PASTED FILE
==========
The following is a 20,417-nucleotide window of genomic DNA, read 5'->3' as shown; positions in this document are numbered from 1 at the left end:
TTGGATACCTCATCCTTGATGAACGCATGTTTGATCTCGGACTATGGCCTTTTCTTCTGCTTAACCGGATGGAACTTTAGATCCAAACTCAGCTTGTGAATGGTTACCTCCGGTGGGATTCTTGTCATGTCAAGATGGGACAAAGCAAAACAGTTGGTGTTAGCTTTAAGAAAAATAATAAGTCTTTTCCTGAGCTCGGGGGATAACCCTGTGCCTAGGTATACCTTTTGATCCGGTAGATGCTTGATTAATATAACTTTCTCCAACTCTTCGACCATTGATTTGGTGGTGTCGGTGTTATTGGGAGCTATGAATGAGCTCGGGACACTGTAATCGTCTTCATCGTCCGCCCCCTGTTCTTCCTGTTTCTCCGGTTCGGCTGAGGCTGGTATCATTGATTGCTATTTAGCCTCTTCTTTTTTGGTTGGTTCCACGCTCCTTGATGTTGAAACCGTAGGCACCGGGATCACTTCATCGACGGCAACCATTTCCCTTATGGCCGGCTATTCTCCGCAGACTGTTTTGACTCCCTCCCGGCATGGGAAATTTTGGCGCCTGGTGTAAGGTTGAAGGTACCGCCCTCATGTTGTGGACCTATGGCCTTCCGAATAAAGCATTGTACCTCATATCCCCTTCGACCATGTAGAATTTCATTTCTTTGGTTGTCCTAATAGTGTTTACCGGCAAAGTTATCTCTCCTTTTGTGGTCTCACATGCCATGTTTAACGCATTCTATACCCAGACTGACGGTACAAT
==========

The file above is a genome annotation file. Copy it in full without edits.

The following is a 20,417-nucleotide window of genomic DNA, read 5'->3' as shown; positions in this document are numbered from 1 at the left end:
TTGGATACCTCATCCTTGATGAACGCATGTTTGATCTCGGACTATGGCCTTTTCTTCTGCTTAACCGGATGGAACTTTAGATCCAAACTCAGCTTGTGAATGGTTACCTCCGGTGGGATTCTTGTCATGTCAAGATGGGACAAAGCAAAACAGTTGGTGTTAGCTTTAAGAAAAATAATAAGTCTTTTCCTGAGCTCGGGGGATAACCCTGTGCCTAGGTATACCTTTTGATCCGGTAGATGCTTGATTAATATAACTTTCTCCAACTCTTCGACCATTGATTTGGTGGTGTCGGTGTTATTGGGAGCTATGAATGAGCTCGGGACACTGTAATCGTCTTCATCGTCCGCCCCCTGTTCTTCCTGTTTCTCCGGTTCGGCTGAGGCTGGTATCATTGATTGCTATTTAGCCTCTTCTTTTTTGGTTGGTTCCACGCTCCTTGATGTTGAAACCGTAGGCACCGGGATCACTTCATCGACGGCAACCATTTCCCTTATGGCCGGCTATTCTCCGCAGACTGTTTTGACTCCCTCCCGGCATGGGAAATTTTGGCGCCTGGTGTAAGGTTGAAGGTACCGCCCTCATGTTGTGGACCTATGGCCTTCCGAATAAAGCATTGTACCTCATATCCCCTTCGACCATGTAGAATTTCATTTCTTTGGTTGTCCTAATAGTGTTTACCGGCAAAGTTATCTCTCCTTTTGTGGTCTCACATGCCATGTTTAACGCATTCTATACCCAGACTGACGGTACAAT